CDC study: Fear of failure drives use of emergency contraception

March 1, 2013

Having unprotected sex is not the only impetus for use of emergency contraception (EC) among US women of reproductive age, according to data from a recent study by the Centers for Disease Control and Prevention (CDC). Nearly half the women represented in the National Survey of Family Growth (NSFG) said they turned to EC because of fear of contraceptive failure.

Having unprotected sex is not the only impetus for use of emergency contraception (EC) among US women of reproductive age, according to data from a recent study by the Centers for Disease Control and Prevention (CDC). Nearly half the women represented in the National Survey of Family Growth (NSFG) said they turned to EC because of fear of contraceptive failure.

Published by the National Center for Health Statistics, the NSFG includes data spanning from 2006 to 2010. The EC report provides population-level information about lifetime and recent use of EC among US sexually experienced women aged 15 to 44. Although a copper intrauterine device can be used for EC, the NSFG data focus only on EC pills.

Overall, 11% of the women surveyed (5.8 million) had used EC pills, up from 4.2% in 2002 and less than 1% in 1995. Of that group, 59% had used the pills once, 24% had used them twice, and 17% had used EC 3 or more times.

Among other key findings from the NSFG:

  • Young adult women aged 20 to 24 were most likely to have ever used EC; about 1 in 4 (23%) had done so.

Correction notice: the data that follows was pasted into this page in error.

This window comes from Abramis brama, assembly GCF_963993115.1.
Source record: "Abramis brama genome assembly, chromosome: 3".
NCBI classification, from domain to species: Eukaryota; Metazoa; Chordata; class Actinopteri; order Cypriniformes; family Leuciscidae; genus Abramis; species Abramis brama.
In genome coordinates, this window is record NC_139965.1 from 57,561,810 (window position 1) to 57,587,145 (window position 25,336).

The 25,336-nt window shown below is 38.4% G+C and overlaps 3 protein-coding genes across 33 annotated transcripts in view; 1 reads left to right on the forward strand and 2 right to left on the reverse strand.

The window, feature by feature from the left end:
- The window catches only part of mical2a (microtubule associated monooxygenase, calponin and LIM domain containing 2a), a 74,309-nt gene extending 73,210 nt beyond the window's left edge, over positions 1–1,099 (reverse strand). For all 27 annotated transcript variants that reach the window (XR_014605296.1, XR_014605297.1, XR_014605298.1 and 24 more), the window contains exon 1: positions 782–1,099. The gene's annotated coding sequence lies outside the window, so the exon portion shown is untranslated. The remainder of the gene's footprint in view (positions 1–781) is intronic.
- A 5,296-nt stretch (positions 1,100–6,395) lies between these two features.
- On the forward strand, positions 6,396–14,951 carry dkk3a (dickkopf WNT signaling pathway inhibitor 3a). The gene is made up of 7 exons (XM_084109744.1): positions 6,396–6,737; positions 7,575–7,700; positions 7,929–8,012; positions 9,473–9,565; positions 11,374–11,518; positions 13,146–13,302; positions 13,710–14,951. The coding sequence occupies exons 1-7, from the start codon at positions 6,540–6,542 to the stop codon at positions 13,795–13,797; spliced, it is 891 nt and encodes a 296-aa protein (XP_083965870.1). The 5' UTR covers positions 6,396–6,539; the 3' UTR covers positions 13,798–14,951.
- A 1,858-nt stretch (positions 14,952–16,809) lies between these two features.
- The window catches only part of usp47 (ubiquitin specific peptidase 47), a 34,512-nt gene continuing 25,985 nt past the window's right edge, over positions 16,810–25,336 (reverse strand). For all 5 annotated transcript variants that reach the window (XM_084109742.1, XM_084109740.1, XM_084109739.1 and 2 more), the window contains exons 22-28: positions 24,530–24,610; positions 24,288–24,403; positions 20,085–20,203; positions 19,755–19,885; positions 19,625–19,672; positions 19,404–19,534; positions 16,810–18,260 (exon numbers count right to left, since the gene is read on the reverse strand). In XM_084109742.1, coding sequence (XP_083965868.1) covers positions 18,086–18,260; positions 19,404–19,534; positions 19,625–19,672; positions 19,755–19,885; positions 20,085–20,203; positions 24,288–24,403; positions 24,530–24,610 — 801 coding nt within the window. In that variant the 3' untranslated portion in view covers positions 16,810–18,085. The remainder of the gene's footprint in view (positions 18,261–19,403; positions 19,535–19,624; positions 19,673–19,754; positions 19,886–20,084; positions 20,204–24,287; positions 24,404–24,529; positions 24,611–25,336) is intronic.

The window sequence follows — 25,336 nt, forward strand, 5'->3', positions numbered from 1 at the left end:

• Almost 1 in 5 never-married women (19%), 1 in 7 cohabiting women (14%), and 1 in 20 currently or formerly married women (5.7%) had ever used EC.

  • About 1 in 2 women reported using EC because of fear of method failure (45%) and about 1 in 2 reported use because they had unprotected sex (49%).

Looking further at the rationale for EC use, the researchers noted that women aged 30 to 44 were more likely to cite fear of contraception failure than were those aged 15 to 19 (52% vs 34%). Women with a bachelor’s degree or higher (58%) and who were non-Hispanic whites (53%) also were more likely to turn to EC because of concerns about contraception efficacy than non-Hispanic black (27%) and Hispanic women (33%) and those with less than a high school education (26%).

Marital status, too, seemed to have an impact on use of EC. Nineteen percent of never-married women had ever used the pills, compared with 14% of those who were cohabiting and 5.7% of women who were currently or formerly married.

Daniels K, Jones J, Abma J. Use of emergency contraception among women aged 15-44: United States, 2006-2010. NCHS data brief, no 112. Hyattsville, MD: National Center for Health Statistics; 2013.